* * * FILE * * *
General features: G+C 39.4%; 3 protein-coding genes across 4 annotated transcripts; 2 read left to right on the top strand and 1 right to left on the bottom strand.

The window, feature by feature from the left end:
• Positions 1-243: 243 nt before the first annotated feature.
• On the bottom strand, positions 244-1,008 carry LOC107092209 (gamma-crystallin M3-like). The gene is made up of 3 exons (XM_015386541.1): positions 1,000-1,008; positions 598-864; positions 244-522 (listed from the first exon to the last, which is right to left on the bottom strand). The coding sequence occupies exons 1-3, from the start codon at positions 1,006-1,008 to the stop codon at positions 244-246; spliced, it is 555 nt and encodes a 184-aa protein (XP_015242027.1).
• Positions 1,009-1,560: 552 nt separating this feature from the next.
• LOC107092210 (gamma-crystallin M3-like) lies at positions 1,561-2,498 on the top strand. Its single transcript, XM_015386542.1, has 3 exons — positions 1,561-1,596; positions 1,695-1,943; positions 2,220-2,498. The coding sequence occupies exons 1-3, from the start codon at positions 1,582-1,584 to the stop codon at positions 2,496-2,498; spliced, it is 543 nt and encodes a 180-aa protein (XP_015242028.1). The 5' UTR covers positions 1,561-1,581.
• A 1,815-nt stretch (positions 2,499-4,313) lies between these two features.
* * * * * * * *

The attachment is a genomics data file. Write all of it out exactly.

General features: G+C 39.4%; 3 protein-coding genes across 4 annotated transcripts; 2 read left to right on the top strand and 1 right to left on the bottom strand.

The window, feature by feature from the left end:
• Positions 1-243: 243 nt before the first annotated feature.
• On the bottom strand, positions 244-1,008 carry LOC107092209 (gamma-crystallin M3-like). The gene is made up of 3 exons (XM_015386541.1): positions 1,000-1,008; positions 598-864; positions 244-522 (listed from the first exon to the last, which is right to left on the bottom strand). The coding sequence occupies exons 1-3, from the start codon at positions 1,006-1,008 to the stop codon at positions 244-246; spliced, it is 555 nt and encodes a 184-aa protein (XP_015242027.1).
• Positions 1,009-1,560: 552 nt separating this feature from the next.
• LOC107092210 (gamma-crystallin M3-like) lies at positions 1,561-2,498 on the top strand. Its single transcript, XM_015386542.1, has 3 exons — positions 1,561-1,596; positions 1,695-1,943; positions 2,220-2,498. The coding sequence occupies exons 1-3, from the start codon at positions 1,582-1,584 to the stop codon at positions 2,496-2,498; spliced, it is 543 nt and encodes a 180-aa protein (XP_015242028.1). The 5' UTR covers positions 1,561-1,581.
• A 1,815-nt stretch (positions 2,499-4,313) lies between these two features.